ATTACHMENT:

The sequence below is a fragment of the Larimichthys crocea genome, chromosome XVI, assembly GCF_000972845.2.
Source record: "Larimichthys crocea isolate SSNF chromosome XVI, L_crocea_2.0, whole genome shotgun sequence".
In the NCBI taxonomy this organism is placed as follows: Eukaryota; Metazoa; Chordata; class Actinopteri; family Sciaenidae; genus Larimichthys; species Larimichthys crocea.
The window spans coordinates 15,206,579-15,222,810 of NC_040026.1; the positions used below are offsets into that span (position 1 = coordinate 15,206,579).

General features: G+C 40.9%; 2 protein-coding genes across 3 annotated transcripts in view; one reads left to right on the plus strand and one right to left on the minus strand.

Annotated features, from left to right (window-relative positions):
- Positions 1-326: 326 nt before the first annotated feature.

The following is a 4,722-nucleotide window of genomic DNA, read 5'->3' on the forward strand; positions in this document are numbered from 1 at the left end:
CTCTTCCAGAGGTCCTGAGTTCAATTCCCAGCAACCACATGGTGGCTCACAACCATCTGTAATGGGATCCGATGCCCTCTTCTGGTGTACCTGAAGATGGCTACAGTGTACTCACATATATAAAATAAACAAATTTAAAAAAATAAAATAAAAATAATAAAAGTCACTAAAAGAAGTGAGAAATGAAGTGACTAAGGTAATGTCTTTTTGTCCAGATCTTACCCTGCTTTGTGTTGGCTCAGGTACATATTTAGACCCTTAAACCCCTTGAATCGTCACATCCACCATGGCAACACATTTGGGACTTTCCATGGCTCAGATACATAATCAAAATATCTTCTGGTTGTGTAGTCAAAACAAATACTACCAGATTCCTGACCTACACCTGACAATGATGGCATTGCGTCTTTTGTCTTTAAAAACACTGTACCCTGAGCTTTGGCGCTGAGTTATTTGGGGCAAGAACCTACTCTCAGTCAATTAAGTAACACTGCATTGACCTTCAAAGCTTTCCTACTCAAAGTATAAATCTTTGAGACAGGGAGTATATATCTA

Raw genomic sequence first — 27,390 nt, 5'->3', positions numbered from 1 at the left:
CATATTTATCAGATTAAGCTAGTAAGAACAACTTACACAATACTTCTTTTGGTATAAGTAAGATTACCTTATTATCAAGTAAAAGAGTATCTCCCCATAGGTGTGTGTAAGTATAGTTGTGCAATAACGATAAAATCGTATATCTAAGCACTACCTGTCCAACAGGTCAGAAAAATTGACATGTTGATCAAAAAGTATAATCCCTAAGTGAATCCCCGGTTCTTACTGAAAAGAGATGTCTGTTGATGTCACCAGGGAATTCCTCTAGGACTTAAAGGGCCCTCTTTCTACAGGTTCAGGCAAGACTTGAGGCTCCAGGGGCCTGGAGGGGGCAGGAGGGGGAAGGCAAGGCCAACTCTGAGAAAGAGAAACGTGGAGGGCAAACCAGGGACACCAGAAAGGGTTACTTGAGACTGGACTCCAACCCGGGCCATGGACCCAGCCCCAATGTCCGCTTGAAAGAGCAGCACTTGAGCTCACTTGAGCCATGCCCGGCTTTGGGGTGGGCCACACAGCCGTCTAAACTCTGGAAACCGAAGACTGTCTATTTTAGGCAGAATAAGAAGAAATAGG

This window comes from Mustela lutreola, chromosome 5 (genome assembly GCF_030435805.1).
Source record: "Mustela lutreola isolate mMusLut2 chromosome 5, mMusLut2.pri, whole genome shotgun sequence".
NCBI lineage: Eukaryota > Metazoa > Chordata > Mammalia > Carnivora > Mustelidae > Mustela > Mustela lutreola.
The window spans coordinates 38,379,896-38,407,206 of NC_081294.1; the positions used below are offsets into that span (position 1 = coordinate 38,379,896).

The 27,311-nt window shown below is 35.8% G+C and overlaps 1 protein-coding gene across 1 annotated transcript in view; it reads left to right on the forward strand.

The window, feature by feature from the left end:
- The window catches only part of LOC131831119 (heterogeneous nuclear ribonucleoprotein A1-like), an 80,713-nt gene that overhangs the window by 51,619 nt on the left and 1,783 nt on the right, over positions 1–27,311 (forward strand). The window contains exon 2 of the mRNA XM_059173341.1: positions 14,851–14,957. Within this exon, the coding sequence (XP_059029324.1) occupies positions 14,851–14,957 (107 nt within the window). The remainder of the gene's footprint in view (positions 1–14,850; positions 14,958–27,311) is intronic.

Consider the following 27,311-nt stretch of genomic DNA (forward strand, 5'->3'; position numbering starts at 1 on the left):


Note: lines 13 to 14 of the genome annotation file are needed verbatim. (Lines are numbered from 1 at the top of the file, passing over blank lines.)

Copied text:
Source record: "Mustela lutreola isolate mMusLut2 chromosome 5, mMusLut2.pri, whole genome shotgun sequence".
NCBI lineage: Eukaryota > Metazoa > Chordata > Mammalia > Carnivora > Mustelidae > Mustela > Mustela lutreola.